Whatever you want from your island escape, Vanuatu has something for everyone. With an abundance of activities, whether on brilliant beaches, in the depths of the jungle or amongst authentic culture, it can be difficult to decide what to do first. Luckily Dani Stevens, the ultimate health, fitness and food motivator from www.danistevens.com, just finished exploring Vanuatu and has shared with us her favourite activities for travellers to explore.
Plunging into the Blue Lagoon
Vibrant blue waters surrounded with luscious green that amazes you at every turn is the best way to describe Vanuatu’s Blue Lagoon water hole, located just a 45-minute drive away from Port Vila. The Blue Lagoon is an amazing shade of blue unlike I’ve ever seen before and its calm waters seemed to be made to float, relax and renew in. Taking a plunge into the water on the rope swing is a must-do and definitely a good one for the whole family. We were bummed the kids weren’t with us as they would have absolutely loved it. With a small entrance fee, of roughly AUD$4, there really is no excuse not to visit this blue heaven.
Why drive or take a bus ride to Vanuatu’s blue holes when you can take an off the beaten track journey instead. From the mouth of the Riri River, canoe tours are offered in traditional island wooden outrigger canoes, that will take you through the lush jungle and fish filled waters towards the Blue Lagoon water hole. Accompanied by a local guide, all you need to do is sit back and enjoy the incredibly peaceful ride. Be sure to pack some food for a picnic that you can enjoy while soaking in Vanuatu’s incredible views.
You can’t visit Efate without checking out Tranquillity Island resort, which runs the Hawksbill Turtle Conservation Program. At the conservatory they take care of upwards 200 baby Hawksbill turtles. Hawksbill turtles are considered critically endangered and particularly vulnerable in the first year of their lives. The sanctuary is doing an awesome job and raises them until the age of one when the young turtles are then tagged and returned to the ocean. Seeing the newborn turtles was an amazing and touching experience and if you’re lucky you might even see a healthy turtle being released back in to the sea. You can even sponsor a turtle and donations at the conservatory are very much appreciated as they proudly run it voluntary.
Million Dollar Point
Million Dollar Point, located in Luganville, Espiritu Santo, is somewhere you will definitely want to visit whilst in Vanuatu, especially if you love diving as much as I do. The bay has the most beautiful, colourful fish I have ever seen and crystal clear waters that you have to see to believe. Million Dollar Point was named after the millions of dollars of war machinery that were dumped by the Americans in the sea at the end of World War II. You can dive through bulldozers, trucks and other army artillery, which will leave you speechless, while at the same time connecting you with a powerful past. It felt a little bit spooky down there at first, but overall it’s truly a remarkable experience.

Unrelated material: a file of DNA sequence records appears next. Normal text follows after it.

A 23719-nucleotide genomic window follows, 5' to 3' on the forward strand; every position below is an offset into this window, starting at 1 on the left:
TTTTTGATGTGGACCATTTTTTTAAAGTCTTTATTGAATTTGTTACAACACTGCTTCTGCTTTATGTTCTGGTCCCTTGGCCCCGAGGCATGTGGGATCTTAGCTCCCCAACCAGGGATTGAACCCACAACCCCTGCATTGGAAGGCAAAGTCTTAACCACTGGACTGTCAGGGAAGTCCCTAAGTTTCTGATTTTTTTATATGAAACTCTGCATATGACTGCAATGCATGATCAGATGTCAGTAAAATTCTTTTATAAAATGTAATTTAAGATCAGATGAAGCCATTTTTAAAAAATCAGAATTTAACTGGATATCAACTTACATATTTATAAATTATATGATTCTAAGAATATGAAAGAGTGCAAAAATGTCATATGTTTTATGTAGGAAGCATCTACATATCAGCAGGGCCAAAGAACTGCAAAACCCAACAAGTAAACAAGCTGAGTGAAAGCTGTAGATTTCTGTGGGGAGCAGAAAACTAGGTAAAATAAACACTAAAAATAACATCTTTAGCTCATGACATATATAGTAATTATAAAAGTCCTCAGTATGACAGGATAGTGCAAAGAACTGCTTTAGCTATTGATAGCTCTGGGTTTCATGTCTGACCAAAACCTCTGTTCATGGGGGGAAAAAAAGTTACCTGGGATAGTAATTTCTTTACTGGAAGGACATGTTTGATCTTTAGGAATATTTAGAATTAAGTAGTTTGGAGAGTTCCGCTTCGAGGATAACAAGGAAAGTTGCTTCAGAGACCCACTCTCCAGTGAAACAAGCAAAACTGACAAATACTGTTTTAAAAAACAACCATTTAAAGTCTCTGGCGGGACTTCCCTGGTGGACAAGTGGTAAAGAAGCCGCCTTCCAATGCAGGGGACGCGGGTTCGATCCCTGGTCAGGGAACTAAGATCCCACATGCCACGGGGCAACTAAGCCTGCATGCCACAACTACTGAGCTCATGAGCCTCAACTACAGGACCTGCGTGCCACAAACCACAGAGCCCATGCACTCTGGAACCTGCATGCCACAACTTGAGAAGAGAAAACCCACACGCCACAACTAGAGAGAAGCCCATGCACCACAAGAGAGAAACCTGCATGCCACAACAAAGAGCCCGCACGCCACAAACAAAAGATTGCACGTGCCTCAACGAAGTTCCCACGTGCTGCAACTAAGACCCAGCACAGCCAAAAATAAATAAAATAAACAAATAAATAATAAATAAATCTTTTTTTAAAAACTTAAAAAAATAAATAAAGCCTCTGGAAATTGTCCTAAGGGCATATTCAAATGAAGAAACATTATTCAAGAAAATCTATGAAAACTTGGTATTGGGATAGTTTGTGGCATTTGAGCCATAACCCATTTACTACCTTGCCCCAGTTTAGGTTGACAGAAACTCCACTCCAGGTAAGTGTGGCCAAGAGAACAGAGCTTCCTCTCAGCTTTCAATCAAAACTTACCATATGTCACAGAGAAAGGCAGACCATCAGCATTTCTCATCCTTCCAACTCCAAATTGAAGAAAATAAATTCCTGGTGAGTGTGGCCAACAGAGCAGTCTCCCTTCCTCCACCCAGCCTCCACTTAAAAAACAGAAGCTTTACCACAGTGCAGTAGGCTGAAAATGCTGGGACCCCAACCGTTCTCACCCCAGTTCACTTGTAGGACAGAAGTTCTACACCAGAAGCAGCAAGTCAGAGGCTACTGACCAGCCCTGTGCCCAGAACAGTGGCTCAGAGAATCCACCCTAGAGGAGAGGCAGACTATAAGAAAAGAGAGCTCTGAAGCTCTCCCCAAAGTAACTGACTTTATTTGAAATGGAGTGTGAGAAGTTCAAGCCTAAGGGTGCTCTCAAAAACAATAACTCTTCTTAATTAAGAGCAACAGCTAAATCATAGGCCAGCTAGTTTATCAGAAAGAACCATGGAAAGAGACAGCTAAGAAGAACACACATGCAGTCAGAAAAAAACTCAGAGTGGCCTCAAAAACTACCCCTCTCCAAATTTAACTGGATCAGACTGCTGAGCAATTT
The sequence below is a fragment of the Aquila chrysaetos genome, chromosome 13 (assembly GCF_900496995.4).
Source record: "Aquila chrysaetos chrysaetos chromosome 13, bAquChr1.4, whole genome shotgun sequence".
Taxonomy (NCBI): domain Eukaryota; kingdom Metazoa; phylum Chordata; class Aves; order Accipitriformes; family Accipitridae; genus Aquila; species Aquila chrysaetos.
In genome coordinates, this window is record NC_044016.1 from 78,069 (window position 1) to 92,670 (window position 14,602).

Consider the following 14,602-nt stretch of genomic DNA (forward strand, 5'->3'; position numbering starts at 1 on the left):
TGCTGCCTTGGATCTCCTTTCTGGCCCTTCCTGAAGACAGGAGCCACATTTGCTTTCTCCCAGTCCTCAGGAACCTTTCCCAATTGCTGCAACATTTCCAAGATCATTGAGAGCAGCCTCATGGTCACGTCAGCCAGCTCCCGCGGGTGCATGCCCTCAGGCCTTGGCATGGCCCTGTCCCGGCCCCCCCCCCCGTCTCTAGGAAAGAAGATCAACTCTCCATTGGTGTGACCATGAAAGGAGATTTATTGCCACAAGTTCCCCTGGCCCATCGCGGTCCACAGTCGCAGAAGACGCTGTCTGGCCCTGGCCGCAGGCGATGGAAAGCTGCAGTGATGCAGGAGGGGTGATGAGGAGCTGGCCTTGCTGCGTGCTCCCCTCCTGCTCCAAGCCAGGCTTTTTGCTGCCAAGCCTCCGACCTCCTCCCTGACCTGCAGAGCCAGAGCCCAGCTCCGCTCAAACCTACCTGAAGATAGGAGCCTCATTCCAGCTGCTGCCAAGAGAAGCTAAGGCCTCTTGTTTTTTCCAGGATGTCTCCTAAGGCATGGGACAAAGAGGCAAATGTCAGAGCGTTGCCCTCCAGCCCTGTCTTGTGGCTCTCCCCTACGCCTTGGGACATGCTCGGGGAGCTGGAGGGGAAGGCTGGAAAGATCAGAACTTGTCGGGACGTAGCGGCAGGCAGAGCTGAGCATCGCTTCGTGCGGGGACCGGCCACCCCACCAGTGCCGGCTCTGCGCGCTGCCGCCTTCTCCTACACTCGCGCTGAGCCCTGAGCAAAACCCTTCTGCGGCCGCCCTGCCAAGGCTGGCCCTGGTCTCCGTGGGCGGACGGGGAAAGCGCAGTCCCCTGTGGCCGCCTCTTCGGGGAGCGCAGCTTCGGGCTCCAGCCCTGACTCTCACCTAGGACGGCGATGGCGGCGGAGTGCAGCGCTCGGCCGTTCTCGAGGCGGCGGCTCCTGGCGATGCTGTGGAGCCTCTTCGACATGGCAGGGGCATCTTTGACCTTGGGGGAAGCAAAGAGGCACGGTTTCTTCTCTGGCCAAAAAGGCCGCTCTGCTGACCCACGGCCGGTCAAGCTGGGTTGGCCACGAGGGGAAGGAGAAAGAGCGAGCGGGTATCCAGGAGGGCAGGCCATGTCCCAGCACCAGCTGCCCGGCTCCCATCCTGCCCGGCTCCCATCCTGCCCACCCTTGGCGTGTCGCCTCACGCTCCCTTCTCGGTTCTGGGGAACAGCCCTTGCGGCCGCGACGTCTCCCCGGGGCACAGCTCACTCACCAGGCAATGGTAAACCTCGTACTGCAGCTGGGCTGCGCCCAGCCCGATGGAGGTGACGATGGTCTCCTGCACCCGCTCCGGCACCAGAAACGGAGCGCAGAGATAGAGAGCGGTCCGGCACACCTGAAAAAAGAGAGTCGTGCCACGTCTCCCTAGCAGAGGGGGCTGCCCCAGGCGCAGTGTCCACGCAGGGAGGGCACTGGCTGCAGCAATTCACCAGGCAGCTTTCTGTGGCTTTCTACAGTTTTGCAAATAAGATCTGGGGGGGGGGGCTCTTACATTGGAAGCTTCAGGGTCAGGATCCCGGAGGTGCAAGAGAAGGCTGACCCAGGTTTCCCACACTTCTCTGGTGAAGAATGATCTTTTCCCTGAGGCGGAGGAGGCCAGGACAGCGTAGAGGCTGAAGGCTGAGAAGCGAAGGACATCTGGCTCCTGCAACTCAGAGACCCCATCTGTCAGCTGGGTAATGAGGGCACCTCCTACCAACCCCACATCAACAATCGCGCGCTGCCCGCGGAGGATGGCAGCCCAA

Swimming with horses
Well away from the touristy hot spots we found our very own patch of paradise on the Private Island Ratua. The remote island charmed us with its simplicity, tropical setting and the very lovely people. Ratua truly is the ultimate place to relax, unwind and get back to nature – I absolutely loved it. Make the most out of this idyllic part of Vanuatu and swim with horses across the shallow beachfront waters, while riding into the sunrise – a phenomenal experience to say the least.
For more information visit www.ratua.com
Like the locals do
Live a day in the life of the locals and visit Port Vila’s lively market, which is centrally located and filled with all sorts of vibrant fresh produce. Once you reach the market, the friendly local women in their colourful island dresses will greet you, presenting their diverse produce. As everything is produced locally you are supporting the local community while you shop; win-win I would say. The market is open around the clock on all days of the week except Saturday afternoon and Sundays. On your way there make sure to stop and drink a delicious coconut on the side of the road – this always gives me a true feel for the islands tropical vibes.
Kava, kava, kava
Kava lounges are THE place to meet up and hangout in Vanuatu. Rooted deep in the Ni Vanuatu culture, they can be found all over the pacific island and are great for social gatherings – there are no strangers in a kava bar. Even though kava itself is a bit bitter and earthy, it is believed that it has all sorts of tremendous beneficial effects and is in particular renowned for its ability to help with managing day-to-day stress. The bars are open early in the afternoon on a daily basis and don’t close until the kava runs out.
Beautiful Aore Island is a short boat trip from the mainland and should be on every travellers bucket list. The island is the ideal base for exploring and experiencing the incredibly green landscape, starting off with a plantation tour. The tour takes you through Vanuatu’s luscious nature and if you’re feeling thirsty during the tour, just cut a vine and drink up some vine water while looking up at 200+ year old immense Banyan trees. The island experience doesn’t get more real than this!